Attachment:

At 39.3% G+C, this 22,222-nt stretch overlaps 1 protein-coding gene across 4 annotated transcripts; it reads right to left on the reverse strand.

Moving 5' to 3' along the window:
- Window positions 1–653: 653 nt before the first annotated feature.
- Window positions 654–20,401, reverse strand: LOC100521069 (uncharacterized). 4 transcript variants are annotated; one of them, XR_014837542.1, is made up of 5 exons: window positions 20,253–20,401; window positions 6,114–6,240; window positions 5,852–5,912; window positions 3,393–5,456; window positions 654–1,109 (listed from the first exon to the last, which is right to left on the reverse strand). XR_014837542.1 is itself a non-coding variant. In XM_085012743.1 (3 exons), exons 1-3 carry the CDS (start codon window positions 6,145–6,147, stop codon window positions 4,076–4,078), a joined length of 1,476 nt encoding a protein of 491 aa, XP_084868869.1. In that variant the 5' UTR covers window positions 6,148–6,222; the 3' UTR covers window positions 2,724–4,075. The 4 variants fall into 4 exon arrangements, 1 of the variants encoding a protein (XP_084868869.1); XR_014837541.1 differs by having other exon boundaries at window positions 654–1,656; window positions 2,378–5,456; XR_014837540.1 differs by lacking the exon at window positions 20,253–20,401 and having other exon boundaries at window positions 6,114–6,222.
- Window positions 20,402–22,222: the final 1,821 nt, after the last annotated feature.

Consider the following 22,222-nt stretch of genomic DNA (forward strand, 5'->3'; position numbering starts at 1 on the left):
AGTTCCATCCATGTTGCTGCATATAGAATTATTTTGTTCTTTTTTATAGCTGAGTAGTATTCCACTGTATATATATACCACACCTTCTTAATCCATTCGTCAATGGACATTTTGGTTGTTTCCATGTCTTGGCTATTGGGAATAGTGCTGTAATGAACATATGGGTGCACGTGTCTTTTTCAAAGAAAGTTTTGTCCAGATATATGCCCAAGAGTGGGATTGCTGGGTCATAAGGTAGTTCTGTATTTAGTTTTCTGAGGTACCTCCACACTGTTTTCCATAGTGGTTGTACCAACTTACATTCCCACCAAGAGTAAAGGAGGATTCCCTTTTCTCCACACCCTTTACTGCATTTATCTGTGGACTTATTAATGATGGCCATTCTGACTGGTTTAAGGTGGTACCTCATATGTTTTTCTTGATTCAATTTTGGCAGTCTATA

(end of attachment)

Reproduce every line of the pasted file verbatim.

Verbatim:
At 39.3% G+C, this 22,222-nt stretch overlaps 1 protein-coding gene across 4 annotated transcripts; it reads right to left on the reverse strand.

Moving 5' to 3' along the window:
- Window positions 1–653: 653 nt before the first annotated feature.
- Window positions 654–20,401, reverse strand: LOC100521069 (uncharacterized). 4 transcript variants are annotated; one of them, XR_014837542.1, is made up of 5 exons: window positions 20,253–20,401; window positions 6,114–6,240; window positions 5,852–5,912; window positions 3,393–5,456; window positions 654–1,109 (listed from the first exon to the last, which is right to left on the reverse strand). XR_014837542.1 is itself a non-coding variant. In XM_085012743.1 (3 exons), exons 1-3 carry the CDS (start codon window positions 6,145–6,147, stop codon window positions 4,076–4,078), a joined length of 1,476 nt encoding a protein of 491 aa, XP_084868869.1. In that variant the 5' UTR covers window positions 6,148–6,222; the 3' UTR covers window positions 2,724–4,075. The 4 variants fall into 4 exon arrangements, 1 of the variants encoding a protein (XP_084868869.1); XR_014837541.1 differs by having other exon boundaries at window positions 654–1,656; window positions 2,378–5,456; XR_014837540.1 differs by lacking the exon at window positions 20,253–20,401 and having other exon boundaries at window positions 6,114–6,222.
- Window positions 20,402–22,222: the final 1,821 nt, after the last annotated feature.

Consider the following 22,222-nt stretch of genomic DNA (forward strand, 5'->3'; position numbering starts at 1 on the left):
AGTTCCATCCATGTTGCTGCATATAGAATTATTTTGTTCTTTTTTATAGCTGAGTAGTATTCCACTGTATATATATACCACACCTTCTTAATCCATTCGTCAATGGACATTTTGGTTGTTTCCATGTCTTGGCTATTGGGAATAGTGCTGTAATGAACATATGGGTGCACGTGTCTTTTTCAAAGAAAGTTTTGTCCAGATATATGCCCAAGAGTGGGATTGCTGGGTCATAAGGTAGTTCTGTATTTAGTTTTCTGAGGTACCTCCACACTGTTTTCCATAGTGGTTGTACCAACTTACATTCCCACCAAGAGTAAAGGAGGATTCCCTTTTCTCCACACCCTTTACTGCATTTATCTGTGGACTTATTAATGATGGCCATTCTGACTGGTTTAAGGTGGTACCTCATATGTTTTTCTTGATTCAATTTTGGCAGTCTATA